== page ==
Diversify your Agribusiness by Converting Crop Lands to Pasture
14 September 2017
Converting a portion (or all) of your acreage from row crops to pasture could help you make the most profitable use of your land. Establishing healthy pastureland requires careful preparation and attention to a number of factors that can greatly affect the success of your project. According to the U.S. Department of Agriculture, a mere 20 acres of well-tended pasture is adequate to support 11 cows for a year. For landowners with thousands of acres to manage, converting even just a small portion of your cropland into pasture for livestock can provide added revenue streams. Including beef cows in your overall business operations can help you to enjoy a more diversified production plan for greater financial stability over the long haul. Here are some pointers for managing the conversion process successfully.
If commercial fertilizers or herbicides have been used in the past, it may be necessary to treat the ground to adjust the pH levels and to speed the breakdown of these commercial products. Most herbicides have a specified duration that may vary depending on the type of soil. Until these substances have degraded, attempting to plant grass and other forage plants for your new pasture can be a waste of time and money. Tilling the soil once or twice and introducing additives designed specifically to reduce the impact of previous herbicide applications can ensure your property is ready for conversion to pastureland.
Fences and gates are necessary to allow for rotation of pastureland and easy handling of your grazing animals. While smaller and less agile animals can often be contained in chain link or wooden enclosures, horses and cattle typically require one of three types of fencing:
· Barbed wire fences of five strands or more can provide a solid deterrent for cattle and horses. Over time, however, animals may put stress on these fences by rubbing against them, especially in smaller pastures. This can cause injuries for more determined horses and cattle.
· Woven wire offers much the same protection as barbed wire fencing. Cattle and horses are even more prone to scratching themselves against these fences, though. Regular maintenance and monitoring is recommended to prevent unexpected escapes and injuries. Additionally, many ranching experts recommend installing at least one strand of barbed wire at the top or in the middle of the woven wire fence to prevent the characteristic bowing caused by cattle leaning against the fencing.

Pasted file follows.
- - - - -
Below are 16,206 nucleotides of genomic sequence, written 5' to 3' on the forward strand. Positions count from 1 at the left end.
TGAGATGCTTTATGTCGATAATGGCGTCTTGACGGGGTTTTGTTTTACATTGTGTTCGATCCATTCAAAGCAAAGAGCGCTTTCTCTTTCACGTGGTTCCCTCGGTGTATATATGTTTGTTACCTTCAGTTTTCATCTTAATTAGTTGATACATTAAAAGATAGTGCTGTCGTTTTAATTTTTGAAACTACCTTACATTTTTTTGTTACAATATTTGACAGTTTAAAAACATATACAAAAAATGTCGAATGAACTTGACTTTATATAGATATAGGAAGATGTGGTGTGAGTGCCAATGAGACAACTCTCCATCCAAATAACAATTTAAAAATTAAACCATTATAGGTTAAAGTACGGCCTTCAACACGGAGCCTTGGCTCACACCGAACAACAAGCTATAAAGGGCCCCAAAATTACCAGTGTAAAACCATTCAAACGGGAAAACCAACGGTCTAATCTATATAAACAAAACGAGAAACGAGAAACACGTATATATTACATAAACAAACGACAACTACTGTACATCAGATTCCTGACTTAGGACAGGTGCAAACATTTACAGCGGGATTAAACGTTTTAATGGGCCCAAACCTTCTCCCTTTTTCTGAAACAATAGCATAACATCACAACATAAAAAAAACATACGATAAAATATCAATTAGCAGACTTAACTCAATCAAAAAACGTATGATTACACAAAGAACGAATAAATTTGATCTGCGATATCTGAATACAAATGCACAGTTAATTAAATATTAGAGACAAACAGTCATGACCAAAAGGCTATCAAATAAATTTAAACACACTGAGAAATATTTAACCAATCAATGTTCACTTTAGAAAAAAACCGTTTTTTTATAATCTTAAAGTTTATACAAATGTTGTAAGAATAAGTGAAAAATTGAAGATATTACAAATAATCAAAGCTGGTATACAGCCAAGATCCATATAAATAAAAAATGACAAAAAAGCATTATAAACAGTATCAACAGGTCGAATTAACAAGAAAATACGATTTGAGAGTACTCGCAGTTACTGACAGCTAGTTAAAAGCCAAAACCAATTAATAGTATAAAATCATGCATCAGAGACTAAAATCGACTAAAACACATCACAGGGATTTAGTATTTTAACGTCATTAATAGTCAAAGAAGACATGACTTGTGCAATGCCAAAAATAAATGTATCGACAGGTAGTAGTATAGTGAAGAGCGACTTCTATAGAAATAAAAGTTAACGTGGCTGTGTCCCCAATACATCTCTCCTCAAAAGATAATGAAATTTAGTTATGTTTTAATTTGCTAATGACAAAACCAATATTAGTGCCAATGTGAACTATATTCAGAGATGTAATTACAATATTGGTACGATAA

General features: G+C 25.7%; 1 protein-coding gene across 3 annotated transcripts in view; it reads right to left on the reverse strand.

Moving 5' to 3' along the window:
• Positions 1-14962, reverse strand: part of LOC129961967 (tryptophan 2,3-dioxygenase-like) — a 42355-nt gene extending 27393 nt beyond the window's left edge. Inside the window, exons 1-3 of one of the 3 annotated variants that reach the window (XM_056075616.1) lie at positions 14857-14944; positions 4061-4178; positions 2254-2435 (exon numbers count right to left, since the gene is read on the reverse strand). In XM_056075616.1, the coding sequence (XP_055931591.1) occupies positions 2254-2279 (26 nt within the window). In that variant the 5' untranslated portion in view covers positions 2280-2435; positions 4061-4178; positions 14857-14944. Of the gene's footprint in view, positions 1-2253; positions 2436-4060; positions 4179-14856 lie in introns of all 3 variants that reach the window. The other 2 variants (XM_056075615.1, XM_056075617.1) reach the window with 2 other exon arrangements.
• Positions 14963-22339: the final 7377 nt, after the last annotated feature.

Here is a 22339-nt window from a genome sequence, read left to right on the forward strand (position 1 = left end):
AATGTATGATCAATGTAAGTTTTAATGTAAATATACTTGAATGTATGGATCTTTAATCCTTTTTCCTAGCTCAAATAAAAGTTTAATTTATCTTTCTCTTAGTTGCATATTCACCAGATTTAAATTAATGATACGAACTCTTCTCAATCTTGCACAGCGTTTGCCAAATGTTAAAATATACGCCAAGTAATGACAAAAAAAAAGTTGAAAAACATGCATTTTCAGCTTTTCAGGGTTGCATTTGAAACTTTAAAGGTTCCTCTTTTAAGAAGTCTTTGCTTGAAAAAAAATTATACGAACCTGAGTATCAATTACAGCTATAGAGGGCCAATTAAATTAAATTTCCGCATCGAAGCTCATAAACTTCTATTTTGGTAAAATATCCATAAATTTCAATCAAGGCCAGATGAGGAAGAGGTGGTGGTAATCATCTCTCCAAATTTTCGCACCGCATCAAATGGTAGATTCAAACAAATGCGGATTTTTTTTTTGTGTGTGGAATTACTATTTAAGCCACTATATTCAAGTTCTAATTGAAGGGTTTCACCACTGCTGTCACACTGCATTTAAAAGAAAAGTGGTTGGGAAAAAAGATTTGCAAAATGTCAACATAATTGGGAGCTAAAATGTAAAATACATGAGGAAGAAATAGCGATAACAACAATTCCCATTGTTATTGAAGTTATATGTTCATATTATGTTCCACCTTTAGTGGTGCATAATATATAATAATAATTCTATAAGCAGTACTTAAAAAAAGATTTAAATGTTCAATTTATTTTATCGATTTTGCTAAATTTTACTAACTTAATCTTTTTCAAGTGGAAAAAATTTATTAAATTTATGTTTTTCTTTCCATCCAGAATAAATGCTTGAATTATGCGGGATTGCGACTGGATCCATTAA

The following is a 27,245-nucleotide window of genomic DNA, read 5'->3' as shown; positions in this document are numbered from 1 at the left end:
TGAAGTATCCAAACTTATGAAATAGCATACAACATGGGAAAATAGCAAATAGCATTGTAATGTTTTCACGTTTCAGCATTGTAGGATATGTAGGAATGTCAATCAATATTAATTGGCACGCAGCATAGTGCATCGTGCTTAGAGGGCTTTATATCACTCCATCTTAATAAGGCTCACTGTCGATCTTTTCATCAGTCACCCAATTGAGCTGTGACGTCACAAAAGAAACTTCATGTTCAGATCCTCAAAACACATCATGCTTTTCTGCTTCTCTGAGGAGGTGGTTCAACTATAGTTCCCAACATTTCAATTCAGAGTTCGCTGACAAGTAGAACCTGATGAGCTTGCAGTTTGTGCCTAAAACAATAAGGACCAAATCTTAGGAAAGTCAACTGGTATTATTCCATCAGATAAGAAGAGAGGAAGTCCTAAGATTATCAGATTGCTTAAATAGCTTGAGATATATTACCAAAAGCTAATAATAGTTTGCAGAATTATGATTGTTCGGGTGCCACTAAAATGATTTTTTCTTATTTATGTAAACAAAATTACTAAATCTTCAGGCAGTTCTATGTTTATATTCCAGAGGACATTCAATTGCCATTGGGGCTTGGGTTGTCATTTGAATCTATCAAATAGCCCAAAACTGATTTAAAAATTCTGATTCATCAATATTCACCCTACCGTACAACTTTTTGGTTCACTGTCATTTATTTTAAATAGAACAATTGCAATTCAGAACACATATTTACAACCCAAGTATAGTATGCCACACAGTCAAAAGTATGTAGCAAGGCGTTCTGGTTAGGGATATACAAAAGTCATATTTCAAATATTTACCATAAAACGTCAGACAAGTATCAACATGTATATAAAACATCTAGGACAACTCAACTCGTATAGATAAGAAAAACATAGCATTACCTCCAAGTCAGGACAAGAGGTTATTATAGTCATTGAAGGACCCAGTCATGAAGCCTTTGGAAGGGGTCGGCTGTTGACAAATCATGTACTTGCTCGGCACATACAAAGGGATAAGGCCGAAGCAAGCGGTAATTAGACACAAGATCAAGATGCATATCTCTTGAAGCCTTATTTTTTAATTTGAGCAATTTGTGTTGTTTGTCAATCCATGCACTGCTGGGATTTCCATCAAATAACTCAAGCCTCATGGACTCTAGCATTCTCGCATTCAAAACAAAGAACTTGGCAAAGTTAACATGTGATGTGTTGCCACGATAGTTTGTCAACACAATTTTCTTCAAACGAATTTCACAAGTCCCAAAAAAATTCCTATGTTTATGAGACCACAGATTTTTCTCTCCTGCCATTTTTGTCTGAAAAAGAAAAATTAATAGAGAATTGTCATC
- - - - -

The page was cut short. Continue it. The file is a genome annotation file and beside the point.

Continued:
· High-tensile wire is generally used to construct electric fences. This option requires reliable power. It’s important to keep in mind electric fences may cause injuries to animals until they become accustomed to the threat the electricity may pose.
Electric fencing generally requires the lowest initial investment for converted pastureland. Observing your animals and choosing your fence accordingly can help you provide the most effective containment options for your pastureland.
Choosing the right mix of grasses and other plants can ensure the health of your animals and your vegetation. In many climates, seeding a mix of warm-season and cool-season grasses can provide the greatest degree of coverage for your pasture. Introducing perennial legumes like bird's-foot trefoil can increase weight gain and may reduce the incidence of bloat in horses and cattle. It is usually combined with bluegrass or other cool-season grasses to provide the best results. After the first application, you may want to reseed the area to promote dense root growth and improve the health of your new pasture. Until your pasture is well established, you can supplement the food value available to your livestock with corn and hay. This can reduce strain on growing plants while ensuring that your animals stay healthy and well fed. Monitoring the condition of your pastures and rotating cattle and horses through several grazing areas can promote the fastest possible plant growth for these areas of your commercial farm.
If you already have a stream or pond in each of your pastures, the primary task is to ensure that these water sources provide adequate hydration for your animals. It may be necessary to install water troughs to manage extended periods of drought. Additionally, your pasture may require occasional irrigation to ensure optimal growth and to provide sufficient food value for your livestock. Close monitoring will be necessary during the first few years after the conversion process to ensure that your pasture and your animals are receiving ample water for their needs.
Shelter and Shade
Trees provide the best natural shade and shelter for cattle and horses. If your proposed pastureland is not already equipped with stands of trees suitable for this purpose, however, it may be advisable to create open-sided structures to allow your livestock to escape the heat of the sun in a comfortable environment. Be sure to orient these shelters to provide maximum protection from the sun during the hottest part of the day. This can reduce stress on dairy and beef cattle to promote greater profitability for your entire operation.
By converting unused or less profitable land and diversifying your operation, you can increase your profitability while ensuring your operation remains viable and lucrative for many years to come. Converting a small percentage of your cropland acreage into pasture can pay significant financial dividends in years to come.
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